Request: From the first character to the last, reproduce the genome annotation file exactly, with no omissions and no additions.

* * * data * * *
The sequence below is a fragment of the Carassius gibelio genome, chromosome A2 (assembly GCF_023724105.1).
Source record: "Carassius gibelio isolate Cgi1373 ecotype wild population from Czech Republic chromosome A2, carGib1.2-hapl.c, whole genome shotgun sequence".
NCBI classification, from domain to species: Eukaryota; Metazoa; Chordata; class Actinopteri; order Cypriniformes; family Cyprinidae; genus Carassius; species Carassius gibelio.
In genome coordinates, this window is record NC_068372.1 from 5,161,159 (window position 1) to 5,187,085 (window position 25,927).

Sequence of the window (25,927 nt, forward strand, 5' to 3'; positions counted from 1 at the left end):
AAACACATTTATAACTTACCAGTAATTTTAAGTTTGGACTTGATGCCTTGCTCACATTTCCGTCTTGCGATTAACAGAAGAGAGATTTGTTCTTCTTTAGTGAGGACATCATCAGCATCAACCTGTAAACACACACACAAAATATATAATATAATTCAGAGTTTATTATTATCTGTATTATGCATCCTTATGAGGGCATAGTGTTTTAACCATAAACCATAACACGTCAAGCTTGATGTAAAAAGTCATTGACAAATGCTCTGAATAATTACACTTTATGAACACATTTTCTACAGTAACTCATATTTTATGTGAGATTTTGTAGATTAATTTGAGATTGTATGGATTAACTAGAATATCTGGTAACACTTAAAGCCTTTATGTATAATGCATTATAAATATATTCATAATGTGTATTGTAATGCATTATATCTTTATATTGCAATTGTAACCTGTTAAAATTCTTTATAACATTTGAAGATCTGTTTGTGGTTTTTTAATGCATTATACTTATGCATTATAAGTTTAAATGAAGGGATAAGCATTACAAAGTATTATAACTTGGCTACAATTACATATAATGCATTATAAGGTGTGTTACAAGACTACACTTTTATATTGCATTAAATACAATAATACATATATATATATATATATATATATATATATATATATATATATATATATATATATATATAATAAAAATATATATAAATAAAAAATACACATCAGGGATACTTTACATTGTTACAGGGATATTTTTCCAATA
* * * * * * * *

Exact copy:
The sequence below is a fragment of the Carassius gibelio genome, chromosome A2 (assembly GCF_023724105.1).
Source record: "Carassius gibelio isolate Cgi1373 ecotype wild population from Czech Republic chromosome A2, carGib1.2-hapl.c, whole genome shotgun sequence".
NCBI classification, from domain to species: Eukaryota; Metazoa; Chordata; class Actinopteri; order Cypriniformes; family Cyprinidae; genus Carassius; species Carassius gibelio.
In genome coordinates, this window is record NC_068372.1 from 5,161,159 (window position 1) to 5,187,085 (window position 25,927).

Sequence of the window (25,927 nt, forward strand, 5' to 3'; positions counted from 1 at the left end):
AAACACATTTATAACTTACCAGTAATTTTAAGTTTGGACTTGATGCCTTGCTCACATTTCCGTCTTGCGATTAACAGAAGAGAGATTTGTTCTTCTTTAGTGAGGACATCATCAGCATCAACCTGTAAACACACACACAAAATATATAATATAATTCAGAGTTTATTATTATCTGTATTATGCATCCTTATGAGGGCATAGTGTTTTAACCATAAACCATAACACGTCAAGCTTGATGTAAAAAGTCATTGACAAATGCTCTGAATAATTACACTTTATGAACACATTTTCTACAGTAACTCATATTTTATGTGAGATTTTGTAGATTAATTTGAGATTGTATGGATTAACTAGAATATCTGGTAACACTTAAAGCCTTTATGTATAATGCATTATAAATATATTCATAATGTGTATTGTAATGCATTATATCTTTATATTGCAATTGTAACCTGTTAAAATTCTTTATAACATTTGAAGATCTGTTTGTGGTTTTTTAATGCATTATACTTATGCATTATAAGTTTAAATGAAGGGATAAGCATTACAAAGTATTATAACTTGGCTACAATTACATATAATGCATTATAAGGTGTGTTACAAGACTACACTTTTATATTGCATTAAATACAATAATACATATATATATATATATATATATATATATATATATATATATATATATATATATATATATAATAAAAATATATATAAATAAAAAATACACATCAGGGATACTTTACATTGTTACAGGGATATTTTTCCAATA